may. I think it's really important. And I think we are only just beginning to get back to the point in our society when we can look at grief again and see it for what it is, which is a new, awful, painful loss, you know, and there's no bright side to that, like we can't, you know, draw the Sunnyside out of grief for, you know, draw lessons from it too soon. It's part of our humanity. It's fundamental. Tow us on in a lot of ways. It's very beautiful. It's very pure. But whenever I, you know, hear somebody, yeah, particularly with the loss of Children, I mean sort of saying, Oh, well, I suppose that means that you know X Y or said no. There's not a bright side to this the really empathetic and sympathetic responses to say, Wow, this is horrible for you. Let me be with you while you're feeling horrible. Catherine, can we talk about the events That sort of inspired you to write this book because they are not grief or at least their grief of a sort. Can you talk a little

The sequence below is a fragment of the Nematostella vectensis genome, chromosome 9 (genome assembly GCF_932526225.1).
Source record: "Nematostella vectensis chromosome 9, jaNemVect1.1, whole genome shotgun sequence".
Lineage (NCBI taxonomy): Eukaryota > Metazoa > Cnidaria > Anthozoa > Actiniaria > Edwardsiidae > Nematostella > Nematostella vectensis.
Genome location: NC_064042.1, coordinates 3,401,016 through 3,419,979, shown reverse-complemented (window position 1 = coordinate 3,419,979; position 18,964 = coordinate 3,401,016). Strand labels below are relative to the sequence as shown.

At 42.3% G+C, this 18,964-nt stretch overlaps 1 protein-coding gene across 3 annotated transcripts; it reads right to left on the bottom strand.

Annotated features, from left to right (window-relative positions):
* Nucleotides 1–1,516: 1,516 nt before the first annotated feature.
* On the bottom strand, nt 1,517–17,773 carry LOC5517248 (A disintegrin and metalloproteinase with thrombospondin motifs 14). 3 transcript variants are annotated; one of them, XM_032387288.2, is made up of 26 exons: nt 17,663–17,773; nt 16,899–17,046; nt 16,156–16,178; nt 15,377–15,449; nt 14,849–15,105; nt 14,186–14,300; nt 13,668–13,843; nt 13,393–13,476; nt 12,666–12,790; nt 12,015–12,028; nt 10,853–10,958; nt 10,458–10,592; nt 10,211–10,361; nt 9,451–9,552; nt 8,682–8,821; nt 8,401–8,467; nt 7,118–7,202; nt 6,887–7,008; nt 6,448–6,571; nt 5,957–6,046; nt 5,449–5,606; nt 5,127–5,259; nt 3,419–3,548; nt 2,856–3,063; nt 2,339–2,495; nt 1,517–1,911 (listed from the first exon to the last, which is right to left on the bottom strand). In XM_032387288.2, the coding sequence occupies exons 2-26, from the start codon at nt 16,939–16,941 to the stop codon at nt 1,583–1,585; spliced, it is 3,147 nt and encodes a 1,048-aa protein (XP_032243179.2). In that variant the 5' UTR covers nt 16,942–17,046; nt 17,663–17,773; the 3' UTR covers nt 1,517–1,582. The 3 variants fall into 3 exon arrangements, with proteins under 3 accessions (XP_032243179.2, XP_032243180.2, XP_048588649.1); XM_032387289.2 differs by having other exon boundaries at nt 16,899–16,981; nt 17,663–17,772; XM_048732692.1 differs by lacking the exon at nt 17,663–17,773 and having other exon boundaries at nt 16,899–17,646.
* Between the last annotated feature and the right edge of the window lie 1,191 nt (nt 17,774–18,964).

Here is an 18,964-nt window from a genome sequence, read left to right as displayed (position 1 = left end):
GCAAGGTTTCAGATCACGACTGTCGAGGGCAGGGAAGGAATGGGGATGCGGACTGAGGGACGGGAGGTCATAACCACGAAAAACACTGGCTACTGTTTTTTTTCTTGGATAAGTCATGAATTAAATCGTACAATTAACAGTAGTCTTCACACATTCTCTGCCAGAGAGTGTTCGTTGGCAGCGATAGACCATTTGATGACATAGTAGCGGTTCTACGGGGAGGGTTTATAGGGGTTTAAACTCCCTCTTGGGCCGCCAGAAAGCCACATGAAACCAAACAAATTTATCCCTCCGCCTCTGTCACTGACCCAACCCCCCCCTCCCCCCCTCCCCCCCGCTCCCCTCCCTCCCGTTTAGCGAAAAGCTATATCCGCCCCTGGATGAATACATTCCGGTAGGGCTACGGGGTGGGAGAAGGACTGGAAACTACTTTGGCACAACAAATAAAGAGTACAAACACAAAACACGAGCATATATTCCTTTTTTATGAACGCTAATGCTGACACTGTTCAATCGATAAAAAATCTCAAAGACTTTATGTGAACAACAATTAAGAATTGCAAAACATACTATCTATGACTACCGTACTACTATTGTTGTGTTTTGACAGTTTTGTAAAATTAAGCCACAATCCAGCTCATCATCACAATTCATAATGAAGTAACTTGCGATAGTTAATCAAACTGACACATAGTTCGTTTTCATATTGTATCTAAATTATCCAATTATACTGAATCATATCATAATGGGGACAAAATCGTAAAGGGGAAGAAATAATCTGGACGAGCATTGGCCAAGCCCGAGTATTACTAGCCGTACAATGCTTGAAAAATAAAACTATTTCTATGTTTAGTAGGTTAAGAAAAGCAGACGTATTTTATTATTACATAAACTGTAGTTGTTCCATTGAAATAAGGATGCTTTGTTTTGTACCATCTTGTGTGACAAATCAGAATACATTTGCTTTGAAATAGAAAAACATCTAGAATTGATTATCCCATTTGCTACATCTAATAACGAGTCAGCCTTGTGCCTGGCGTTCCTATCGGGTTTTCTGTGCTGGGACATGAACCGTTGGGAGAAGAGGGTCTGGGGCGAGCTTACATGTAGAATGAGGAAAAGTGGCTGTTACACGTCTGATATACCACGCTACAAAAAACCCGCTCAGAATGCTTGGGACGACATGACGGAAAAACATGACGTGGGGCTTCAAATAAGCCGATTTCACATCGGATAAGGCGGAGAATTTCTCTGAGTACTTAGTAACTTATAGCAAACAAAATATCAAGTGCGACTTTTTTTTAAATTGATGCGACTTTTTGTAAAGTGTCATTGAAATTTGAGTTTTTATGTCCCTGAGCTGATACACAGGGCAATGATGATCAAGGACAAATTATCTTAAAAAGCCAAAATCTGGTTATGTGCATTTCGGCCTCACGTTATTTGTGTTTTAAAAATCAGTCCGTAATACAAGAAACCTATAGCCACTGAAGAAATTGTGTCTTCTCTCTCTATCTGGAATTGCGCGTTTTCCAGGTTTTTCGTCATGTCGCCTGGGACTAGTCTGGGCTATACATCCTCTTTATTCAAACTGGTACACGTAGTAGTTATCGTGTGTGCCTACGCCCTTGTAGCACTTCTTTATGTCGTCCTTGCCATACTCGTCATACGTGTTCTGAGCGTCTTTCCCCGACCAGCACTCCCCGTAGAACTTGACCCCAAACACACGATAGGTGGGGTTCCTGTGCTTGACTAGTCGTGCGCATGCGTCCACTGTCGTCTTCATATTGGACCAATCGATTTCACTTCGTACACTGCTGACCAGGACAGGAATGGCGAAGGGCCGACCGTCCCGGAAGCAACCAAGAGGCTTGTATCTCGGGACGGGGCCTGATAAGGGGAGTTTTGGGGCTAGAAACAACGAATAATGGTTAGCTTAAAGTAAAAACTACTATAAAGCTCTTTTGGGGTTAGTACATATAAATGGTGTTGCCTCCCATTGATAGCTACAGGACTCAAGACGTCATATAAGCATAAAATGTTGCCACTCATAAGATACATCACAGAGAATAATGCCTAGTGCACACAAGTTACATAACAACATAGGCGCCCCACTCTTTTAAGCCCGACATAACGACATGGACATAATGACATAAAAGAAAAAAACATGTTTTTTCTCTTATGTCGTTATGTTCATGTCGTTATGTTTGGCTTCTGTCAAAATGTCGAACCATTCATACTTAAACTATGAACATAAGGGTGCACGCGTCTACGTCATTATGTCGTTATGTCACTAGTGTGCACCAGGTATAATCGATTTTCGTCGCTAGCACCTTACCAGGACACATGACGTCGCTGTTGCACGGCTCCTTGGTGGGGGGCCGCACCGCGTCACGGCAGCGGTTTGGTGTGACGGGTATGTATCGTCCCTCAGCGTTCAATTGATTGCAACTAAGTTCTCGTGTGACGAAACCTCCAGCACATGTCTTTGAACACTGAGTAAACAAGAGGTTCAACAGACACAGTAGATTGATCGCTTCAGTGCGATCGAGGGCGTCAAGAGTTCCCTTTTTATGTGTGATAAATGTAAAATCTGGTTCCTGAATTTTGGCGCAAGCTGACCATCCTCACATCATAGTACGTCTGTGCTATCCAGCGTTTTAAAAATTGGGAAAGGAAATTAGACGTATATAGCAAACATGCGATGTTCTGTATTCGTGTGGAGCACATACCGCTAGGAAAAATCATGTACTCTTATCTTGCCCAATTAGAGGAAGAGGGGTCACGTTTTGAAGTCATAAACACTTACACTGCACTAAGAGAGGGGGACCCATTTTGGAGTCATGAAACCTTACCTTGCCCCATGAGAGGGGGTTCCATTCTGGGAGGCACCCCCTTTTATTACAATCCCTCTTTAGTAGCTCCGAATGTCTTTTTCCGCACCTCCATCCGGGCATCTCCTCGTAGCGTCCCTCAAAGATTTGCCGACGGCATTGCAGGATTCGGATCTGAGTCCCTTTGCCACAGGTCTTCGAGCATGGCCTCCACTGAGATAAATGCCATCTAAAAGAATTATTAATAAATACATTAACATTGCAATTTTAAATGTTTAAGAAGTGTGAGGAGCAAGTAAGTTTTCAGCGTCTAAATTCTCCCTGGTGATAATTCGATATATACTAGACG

bit more about your own wintering? Yeah. So this time around because, you know, one of the points are making the book is that we winter in cycles and it comes at us again and again. But this particular time I was just about to celebrate my 40th birthday were my husband fell very suddenly ill with a really nasty appendicitis that left him in hospital for quite a while. While we were, you know, really worried about him on Bond. As he was recovering, I realized that I'd been unwell for quite some time. I've had a lot of abdominal pain, Andi. It suddenly took over on at the same time as that I was in the process of leaving my job because I already knew that I was very stressed and I had to get out. But that time for me collided when I became so ill so quickly that I had to be signed off work for several months. On that those months I was serving out my notice that I'd give it on my job, and that was incredibly hard for me because I felt really isolated from my colleagues. I felt like I'd let them down when I should have been